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Re: varying shear flow in concrete beam.

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"may be regular if design is for maximum shear location"
 
I agree, but I also am not 100% clear on the issue.  But I think it is like this:
 
The shear that is travelling through the beam, from support to support, will work to separate the beam from the attached piece.  So it is the entire shear that is travelling through the beam, that needs to be worked into the shear flow equation, to keep the two pieces from separating.  So it doesn't matter where you put the shear flow anchors, they just need to make up for that entire shear travelling through the beam, to keep it from separating. 
 
Thinking about it visually, the maximum separation of a beam with an added tab (symmetrically loaded simply supported beam), will usually occur at the ends, and the middle will not see a separation.  The locations of the highest differential movement should see the most anchors, if you include ones in the middle, it is moreso for keeping the tab from shifting laterally, and not for shear flow.  ...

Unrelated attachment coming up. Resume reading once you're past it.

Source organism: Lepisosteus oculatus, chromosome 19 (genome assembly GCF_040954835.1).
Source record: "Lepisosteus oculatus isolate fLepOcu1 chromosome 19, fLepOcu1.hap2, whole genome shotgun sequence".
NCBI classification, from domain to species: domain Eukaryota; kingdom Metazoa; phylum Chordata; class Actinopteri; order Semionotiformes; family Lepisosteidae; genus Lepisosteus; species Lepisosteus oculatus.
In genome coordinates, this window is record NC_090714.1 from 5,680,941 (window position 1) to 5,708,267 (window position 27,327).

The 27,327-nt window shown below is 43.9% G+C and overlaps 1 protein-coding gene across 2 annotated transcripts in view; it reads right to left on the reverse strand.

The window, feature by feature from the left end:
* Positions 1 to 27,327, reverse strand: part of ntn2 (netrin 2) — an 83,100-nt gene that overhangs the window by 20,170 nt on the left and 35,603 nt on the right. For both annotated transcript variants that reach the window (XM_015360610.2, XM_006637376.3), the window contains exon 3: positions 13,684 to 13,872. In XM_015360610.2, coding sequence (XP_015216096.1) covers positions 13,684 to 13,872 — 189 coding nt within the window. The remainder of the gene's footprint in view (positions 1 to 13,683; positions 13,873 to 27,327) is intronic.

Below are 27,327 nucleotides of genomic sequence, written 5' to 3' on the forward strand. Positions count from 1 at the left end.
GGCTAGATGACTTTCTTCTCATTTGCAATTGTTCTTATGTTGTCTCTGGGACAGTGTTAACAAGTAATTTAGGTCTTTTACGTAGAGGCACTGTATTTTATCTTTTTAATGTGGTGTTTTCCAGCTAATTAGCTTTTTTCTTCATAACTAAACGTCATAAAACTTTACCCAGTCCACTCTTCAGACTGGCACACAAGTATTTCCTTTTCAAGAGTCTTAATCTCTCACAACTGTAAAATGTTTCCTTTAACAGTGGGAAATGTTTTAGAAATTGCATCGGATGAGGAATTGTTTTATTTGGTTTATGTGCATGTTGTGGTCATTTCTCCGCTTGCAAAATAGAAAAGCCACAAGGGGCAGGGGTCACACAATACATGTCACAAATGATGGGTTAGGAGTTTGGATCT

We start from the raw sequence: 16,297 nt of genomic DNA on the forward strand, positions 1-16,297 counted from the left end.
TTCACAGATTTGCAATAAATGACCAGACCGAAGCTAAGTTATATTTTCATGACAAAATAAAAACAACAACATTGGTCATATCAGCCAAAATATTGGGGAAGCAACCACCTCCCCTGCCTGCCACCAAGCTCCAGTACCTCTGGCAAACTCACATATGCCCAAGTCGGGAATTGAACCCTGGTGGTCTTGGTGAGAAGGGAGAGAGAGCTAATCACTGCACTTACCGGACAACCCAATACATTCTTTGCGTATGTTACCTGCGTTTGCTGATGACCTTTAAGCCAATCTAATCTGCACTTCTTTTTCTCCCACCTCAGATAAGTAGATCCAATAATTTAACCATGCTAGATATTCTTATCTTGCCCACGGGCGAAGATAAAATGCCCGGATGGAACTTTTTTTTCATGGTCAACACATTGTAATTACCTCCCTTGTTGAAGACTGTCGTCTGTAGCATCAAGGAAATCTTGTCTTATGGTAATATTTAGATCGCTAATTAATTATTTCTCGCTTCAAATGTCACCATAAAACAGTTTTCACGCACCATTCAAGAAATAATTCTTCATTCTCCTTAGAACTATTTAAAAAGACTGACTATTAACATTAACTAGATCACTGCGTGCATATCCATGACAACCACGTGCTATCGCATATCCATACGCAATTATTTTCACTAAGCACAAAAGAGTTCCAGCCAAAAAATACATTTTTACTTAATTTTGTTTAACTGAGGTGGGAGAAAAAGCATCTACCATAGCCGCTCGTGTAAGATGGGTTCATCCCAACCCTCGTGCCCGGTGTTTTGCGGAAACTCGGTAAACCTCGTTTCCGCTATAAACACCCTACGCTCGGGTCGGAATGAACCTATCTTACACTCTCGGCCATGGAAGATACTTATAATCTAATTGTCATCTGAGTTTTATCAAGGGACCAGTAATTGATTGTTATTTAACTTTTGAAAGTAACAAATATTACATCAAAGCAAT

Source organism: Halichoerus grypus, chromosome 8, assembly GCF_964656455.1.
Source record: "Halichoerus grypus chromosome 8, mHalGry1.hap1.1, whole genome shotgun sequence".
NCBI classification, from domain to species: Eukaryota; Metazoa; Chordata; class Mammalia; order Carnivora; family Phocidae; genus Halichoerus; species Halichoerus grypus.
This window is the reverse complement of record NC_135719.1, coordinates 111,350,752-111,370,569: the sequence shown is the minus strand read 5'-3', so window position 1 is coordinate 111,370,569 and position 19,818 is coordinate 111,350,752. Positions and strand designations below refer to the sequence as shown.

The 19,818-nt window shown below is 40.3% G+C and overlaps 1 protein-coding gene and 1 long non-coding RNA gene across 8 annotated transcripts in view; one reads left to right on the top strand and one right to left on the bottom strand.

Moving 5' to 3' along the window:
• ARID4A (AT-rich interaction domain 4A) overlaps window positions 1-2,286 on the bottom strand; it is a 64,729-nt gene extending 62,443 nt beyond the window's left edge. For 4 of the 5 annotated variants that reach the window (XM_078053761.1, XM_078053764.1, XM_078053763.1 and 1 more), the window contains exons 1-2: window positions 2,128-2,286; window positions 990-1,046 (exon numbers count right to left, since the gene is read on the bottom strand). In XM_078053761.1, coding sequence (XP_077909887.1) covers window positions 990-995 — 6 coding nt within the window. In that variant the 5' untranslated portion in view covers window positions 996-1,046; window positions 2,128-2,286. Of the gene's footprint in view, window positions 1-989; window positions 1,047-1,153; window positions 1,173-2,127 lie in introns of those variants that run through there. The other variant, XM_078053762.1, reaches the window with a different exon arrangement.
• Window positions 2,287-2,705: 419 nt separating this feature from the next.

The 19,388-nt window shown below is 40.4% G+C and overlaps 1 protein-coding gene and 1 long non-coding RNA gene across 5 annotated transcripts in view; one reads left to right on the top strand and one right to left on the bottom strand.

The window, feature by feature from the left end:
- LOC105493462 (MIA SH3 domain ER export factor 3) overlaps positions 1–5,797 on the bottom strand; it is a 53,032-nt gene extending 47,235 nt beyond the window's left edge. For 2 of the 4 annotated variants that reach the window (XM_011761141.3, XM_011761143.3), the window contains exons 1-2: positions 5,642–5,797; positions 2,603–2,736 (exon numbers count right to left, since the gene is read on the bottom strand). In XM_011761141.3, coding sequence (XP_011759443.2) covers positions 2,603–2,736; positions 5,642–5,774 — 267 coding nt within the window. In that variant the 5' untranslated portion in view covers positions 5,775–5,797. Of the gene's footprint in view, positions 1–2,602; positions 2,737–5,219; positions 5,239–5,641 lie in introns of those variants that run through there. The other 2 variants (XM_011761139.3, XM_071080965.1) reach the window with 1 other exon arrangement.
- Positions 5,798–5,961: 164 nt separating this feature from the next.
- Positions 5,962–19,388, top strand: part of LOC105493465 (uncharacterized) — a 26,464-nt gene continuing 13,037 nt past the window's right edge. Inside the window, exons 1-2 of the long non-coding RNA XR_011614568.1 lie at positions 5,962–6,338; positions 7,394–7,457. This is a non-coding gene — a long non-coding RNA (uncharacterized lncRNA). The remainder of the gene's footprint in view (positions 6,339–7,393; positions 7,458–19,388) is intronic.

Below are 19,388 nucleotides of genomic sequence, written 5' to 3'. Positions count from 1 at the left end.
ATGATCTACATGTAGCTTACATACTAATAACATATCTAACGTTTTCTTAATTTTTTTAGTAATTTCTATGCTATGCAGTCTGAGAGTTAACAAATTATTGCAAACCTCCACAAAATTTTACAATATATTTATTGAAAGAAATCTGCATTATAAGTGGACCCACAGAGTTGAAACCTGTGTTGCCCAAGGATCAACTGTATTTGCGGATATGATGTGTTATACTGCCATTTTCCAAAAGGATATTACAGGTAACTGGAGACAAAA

I think this is close to an answer, but something is amiss....

--- On Tue, 10/21/08, Paul Guthrie <PGuthrie(--nospam--at)simivalley.org> wrote:
From: Paul Guthrie <PGuthrie(--nospam--at)simivalley.org>
Subject: Re: varying shear flow in concrete beam.
To: seaint(--nospam--at)seaint.org
Date: Tuesday, October 21, 2008, 12:20 PM

Shear flow (& connections) vary although connections may be regular if design is for maximum shear location
 
where q = VQ/I
 
 
Sincerely,
Paul
 
 
Paul Guthrie, PE
Building & Safety
City of Simi Valley
805.583.6885

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